Neon Tetras have become many people’s favorite pet fish because of their stunning and intriguing colors of a silver-white abdomen and a light-blue back. However, if you want the fish to thrive, you must find the proper Neon Tetra school size.
So, how many of these fish should you keep in school?
Neon Tetras are schooling fish, so they will thrive longer with more companions. They will feel safe with a minimum of six companions but will be happier if you add more.
You also need to keep the tank’s water at a minimum of 10 gallons. However, you must add more water the more Neon Tetras you have in the tank.
More About The Neon Tetra School Size
Neon Tetras are among the popular choices for hobbyists who want to add a dash of color to their tanks. Before getting them, remember that they will be happier and live longer if they have a handful of buddies in the tank.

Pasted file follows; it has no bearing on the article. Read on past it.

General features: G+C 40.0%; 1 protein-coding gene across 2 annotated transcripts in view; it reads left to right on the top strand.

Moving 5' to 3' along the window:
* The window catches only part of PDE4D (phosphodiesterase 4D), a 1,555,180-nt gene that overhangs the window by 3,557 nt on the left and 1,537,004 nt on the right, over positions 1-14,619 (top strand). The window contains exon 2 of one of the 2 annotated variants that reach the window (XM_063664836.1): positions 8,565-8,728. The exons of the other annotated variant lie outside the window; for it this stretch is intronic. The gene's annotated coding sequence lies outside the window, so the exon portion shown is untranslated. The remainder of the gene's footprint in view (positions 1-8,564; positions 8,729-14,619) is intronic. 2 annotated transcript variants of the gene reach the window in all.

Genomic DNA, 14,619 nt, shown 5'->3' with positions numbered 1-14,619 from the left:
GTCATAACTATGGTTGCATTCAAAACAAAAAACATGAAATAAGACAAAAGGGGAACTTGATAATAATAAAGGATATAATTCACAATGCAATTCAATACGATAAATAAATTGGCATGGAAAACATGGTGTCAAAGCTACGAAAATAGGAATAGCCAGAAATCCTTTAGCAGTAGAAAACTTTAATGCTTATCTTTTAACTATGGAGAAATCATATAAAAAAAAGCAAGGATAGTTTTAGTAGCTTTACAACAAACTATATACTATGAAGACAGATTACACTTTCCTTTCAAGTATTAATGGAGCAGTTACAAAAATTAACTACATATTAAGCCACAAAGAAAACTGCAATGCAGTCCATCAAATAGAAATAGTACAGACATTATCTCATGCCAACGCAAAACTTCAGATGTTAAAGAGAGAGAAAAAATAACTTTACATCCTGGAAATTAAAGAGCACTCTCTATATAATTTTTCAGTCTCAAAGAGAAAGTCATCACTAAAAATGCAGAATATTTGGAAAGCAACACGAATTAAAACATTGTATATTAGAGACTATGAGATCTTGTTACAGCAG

The minimum number of Tetras in a tank is six, but you must add more within two to three weeks because the fish will thrive longer when they can follow a crowd.
Some hobbyists also recommend starting with 15 to 20 Neon Tetras instead of six. In this case, the water tank has to be kept at a minimum of 20 gallons.
Additionally, you must not leave Neon Tetras alone in a tank. They need to live in groups to thrive since the fish is pretty social.
Never keep the fish alone since it can put its health at risk. A lonely fish is always insecure and uncomfortable in a certain setting. Loneliness can leave a Neon Tetra feeling stressed, which can cause death.
When your fish gets sick, it is recommended that you immediately separate it from the school. However, you should not keep the fish alone for an extended period to avoid aggravating the infection.
Instead, try to seek immediate medical attention, so you can return the fish to its community as soon as the disease is contained.
The More Neon Tetras, The Bigger The Tank
Neon tetras love swimming, so you must keep them in a large tank that will allow them to swim freely. A large tank will also come in handy once the fish have grown to adult sizes.
A tank that holds less than six gallons of water is not ideal as it tends to constrict the movement of the fish. So, the perfect size would be a 10-gallon tank, which can hold around six Neon Tetras.
If you want to increase the quantity of your fish to around 10 to 13, then opt for a 20-gallon tank. This will eradicate overcrowding problems and maximize swimming space.